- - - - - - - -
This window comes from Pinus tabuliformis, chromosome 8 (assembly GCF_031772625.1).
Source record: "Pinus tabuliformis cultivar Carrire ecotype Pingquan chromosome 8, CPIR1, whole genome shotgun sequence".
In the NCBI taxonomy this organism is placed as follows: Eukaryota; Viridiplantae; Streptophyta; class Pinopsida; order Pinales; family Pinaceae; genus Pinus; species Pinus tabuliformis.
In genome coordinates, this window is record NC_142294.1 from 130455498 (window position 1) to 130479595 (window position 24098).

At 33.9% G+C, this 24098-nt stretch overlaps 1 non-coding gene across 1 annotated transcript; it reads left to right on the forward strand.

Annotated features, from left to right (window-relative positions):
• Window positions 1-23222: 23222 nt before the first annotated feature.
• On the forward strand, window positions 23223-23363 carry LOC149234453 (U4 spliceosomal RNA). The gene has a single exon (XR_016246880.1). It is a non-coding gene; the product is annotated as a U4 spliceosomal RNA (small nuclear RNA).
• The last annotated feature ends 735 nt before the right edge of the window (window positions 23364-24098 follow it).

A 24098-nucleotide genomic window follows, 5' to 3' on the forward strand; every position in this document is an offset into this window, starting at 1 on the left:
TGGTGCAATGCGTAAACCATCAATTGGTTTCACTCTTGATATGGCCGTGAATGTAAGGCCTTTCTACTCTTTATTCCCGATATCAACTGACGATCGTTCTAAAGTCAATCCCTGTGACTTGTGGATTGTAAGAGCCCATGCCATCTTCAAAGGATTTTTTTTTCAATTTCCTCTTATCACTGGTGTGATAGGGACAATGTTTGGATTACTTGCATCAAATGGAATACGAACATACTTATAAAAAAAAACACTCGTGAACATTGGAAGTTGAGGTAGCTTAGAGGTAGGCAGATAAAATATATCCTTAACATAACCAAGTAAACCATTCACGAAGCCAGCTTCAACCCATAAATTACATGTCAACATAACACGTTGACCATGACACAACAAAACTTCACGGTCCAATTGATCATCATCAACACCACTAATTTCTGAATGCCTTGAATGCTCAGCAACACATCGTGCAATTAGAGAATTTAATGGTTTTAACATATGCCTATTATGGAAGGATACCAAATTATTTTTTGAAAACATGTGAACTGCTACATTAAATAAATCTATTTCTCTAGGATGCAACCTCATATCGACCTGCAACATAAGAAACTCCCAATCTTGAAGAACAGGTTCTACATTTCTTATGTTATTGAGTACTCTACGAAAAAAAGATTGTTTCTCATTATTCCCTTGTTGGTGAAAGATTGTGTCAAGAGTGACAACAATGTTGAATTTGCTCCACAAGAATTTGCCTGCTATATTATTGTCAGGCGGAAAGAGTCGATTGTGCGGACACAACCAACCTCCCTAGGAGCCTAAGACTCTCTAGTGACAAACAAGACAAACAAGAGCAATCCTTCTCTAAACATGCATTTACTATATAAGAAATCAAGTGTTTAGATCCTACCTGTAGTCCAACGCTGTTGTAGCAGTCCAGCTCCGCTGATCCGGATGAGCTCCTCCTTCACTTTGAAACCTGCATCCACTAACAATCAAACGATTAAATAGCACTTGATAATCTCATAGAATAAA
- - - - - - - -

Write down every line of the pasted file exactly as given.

This window comes from Pinus tabuliformis, chromosome 8 (assembly GCF_031772625.1).
Source record: "Pinus tabuliformis cultivar Carrire ecotype Pingquan chromosome 8, CPIR1, whole genome shotgun sequence".
In the NCBI taxonomy this organism is placed as follows: Eukaryota; Viridiplantae; Streptophyta; class Pinopsida; order Pinales; family Pinaceae; genus Pinus; species Pinus tabuliformis.
In genome coordinates, this window is record NC_142294.1 from 130455498 (window position 1) to 130479595 (window position 24098).

At 33.9% G+C, this 24098-nt stretch overlaps 1 non-coding gene across 1 annotated transcript; it reads left to right on the forward strand.

Annotated features, from left to right (window-relative positions):
• Window positions 1-23222: 23222 nt before the first annotated feature.
• On the forward strand, window positions 23223-23363 carry LOC149234453 (U4 spliceosomal RNA). The gene has a single exon (XR_016246880.1). It is a non-coding gene; the product is annotated as a U4 spliceosomal RNA (small nuclear RNA).
• The last annotated feature ends 735 nt before the right edge of the window (window positions 23364-24098 follow it).

A 24098-nucleotide genomic window follows, 5' to 3' on the forward strand; every position in this document is an offset into this window, starting at 1 on the left:
TGGTGCAATGCGTAAACCATCAATTGGTTTCACTCTTGATATGGCCGTGAATGTAAGGCCTTTCTACTCTTTATTCCCGATATCAACTGACGATCGTTCTAAAGTCAATCCCTGTGACTTGTGGATTGTAAGAGCCCATGCCATCTTCAAAGGATTTTTTTTTCAATTTCCTCTTATCACTGGTGTGATAGGGACAATGTTTGGATTACTTGCATCAAATGGAATACGAACATACTTATAAAAAAAAACACTCGTGAACATTGGAAGTTGAGGTAGCTTAGAGGTAGGCAGATAAAATATATCCTTAACATAACCAAGTAAACCATTCACGAAGCCAGCTTCAACCCATAAATTACATGTCAACATAACACGTTGACCATGACACAACAAAACTTCACGGTCCAATTGATCATCATCAACACCACTAATTTCTGAATGCCTTGAATGCTCAGCAACACATCGTGCAATTAGAGAATTTAATGGTTTTAACATATGCCTATTATGGAAGGATACCAAATTATTTTTTGAAAACATGTGAACTGCTACATTAAATAAATCTATTTCTCTAGGATGCAACCTCATATCGACCTGCAACATAAGAAACTCCCAATCTTGAAGAACAGGTTCTACATTTCTTATGTTATTGAGTACTCTACGAAAAAAAGATTGTTTCTCATTATTCCCTTGTTGGTGAAAGATTGTGTCAAGAGTGACAACAATGTTGAATTTGCTCCACAAGAATTTGCCTGCTATATTATTGTCAGGCGGAAAGAGTCGATTGTGCGGACACAACCAACCTCCCTAGGAGCCTAAGACTCTCTAGTGACAAACAAGACAAACAAGAGCAATCCTTCTCTAAACATGCATTTACTATATAAGAAATCAAGTGTTTAGATCCTACCTGTAGTCCAACGCTGTTGTAGCAGTCCAGCTCCGCTGATCCGGATGAGCTCCTCCTTCACTTTGAAACCTGCATCCACTAACAATCAAACGATTAAATAGCACTTGATAATCTCATAGAATAAA